For many Oklahoma families, having control over how their accumulated wealth is ultimately distributed is a top estate planning concern. This is an understandable focus, as many families have spent years of hard work and sacrifice in order to attain a certain level of wealth, and want to ensure that those assets are passed down in a way that rewards the positive accomplishments of their intended heirs. For many, simply handing over a sizeable pile of money is not acceptable. One tool that may provide a great for for such needs lies in the creation of revocable living trusts, or RLTs.
With an RLT, the creators of the trust can exert as much control as they like over how their assets are ultimately distributed. Proceeds from the trust can be paid out at certain pre-determined intervals or ages, or can be tied to specific life events. Heirs can be financially rewarded when they get married, buy their first home or complete their education.
For example, an RLT can be structured in such a way as to encourage grandchildren toward achievement. Monthly payments, as well as tuition payments, can be released while a grandchild is attending college, with the understanding that a larger lump sum will be distributed when a degree has been completed. Those distributions can even be tied to a certain GPA level. In the case of grandchildren who choose another path, distributions can be paid out at the end of a term of military service, when a business venture is started or after the completion of a trade school program.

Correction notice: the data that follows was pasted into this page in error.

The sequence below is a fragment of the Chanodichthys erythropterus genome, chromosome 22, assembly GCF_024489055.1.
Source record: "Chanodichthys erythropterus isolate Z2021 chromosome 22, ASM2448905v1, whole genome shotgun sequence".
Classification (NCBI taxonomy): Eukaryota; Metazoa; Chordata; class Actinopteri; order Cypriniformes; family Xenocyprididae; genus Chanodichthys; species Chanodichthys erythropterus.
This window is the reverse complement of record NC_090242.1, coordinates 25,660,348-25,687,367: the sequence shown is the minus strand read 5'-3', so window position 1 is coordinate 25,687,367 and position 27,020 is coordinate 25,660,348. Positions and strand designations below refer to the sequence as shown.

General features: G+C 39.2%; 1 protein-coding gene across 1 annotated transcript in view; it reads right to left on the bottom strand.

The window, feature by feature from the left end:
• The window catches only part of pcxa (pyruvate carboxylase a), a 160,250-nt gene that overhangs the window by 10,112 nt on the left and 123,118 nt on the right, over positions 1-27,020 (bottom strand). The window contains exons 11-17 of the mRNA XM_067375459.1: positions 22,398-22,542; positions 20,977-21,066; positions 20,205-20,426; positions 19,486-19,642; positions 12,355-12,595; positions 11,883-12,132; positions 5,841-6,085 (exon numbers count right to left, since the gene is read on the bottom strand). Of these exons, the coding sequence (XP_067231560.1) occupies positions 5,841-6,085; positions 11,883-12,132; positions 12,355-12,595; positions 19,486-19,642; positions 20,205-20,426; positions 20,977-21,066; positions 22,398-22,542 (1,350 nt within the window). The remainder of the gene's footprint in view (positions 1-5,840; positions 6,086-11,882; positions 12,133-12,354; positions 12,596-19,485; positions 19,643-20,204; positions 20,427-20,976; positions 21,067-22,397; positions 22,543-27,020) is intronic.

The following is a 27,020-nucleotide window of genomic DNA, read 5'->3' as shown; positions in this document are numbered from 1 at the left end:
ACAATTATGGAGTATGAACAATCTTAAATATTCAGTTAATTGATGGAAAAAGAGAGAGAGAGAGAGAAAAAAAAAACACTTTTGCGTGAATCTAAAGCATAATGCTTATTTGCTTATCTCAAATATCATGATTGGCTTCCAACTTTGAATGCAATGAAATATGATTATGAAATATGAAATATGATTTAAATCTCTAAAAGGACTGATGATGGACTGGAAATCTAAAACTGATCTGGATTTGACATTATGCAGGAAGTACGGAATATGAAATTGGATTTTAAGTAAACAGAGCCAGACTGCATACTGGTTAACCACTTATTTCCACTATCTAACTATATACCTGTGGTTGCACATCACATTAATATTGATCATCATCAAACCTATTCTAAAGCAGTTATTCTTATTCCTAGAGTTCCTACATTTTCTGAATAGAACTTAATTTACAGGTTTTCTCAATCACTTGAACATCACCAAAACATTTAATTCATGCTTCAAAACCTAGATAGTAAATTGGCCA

With revocable living trusts, Oklahoma residents can exert a high degree of control over how a lifetime of hard work is passed down to children and grandchildren. For many people, the thought of simply handing over a significant chunk of wealth is unacceptable. By clearly outlining the expectations that are tied to an inheritance, families can ensure that their wealth is passed on in a way that encourages achievement and rewards hard work.
Source: Entrepreneur, "Smart Estate Planning Tips for Entrepreneurs", Mark J. Kohler, June 25, 2015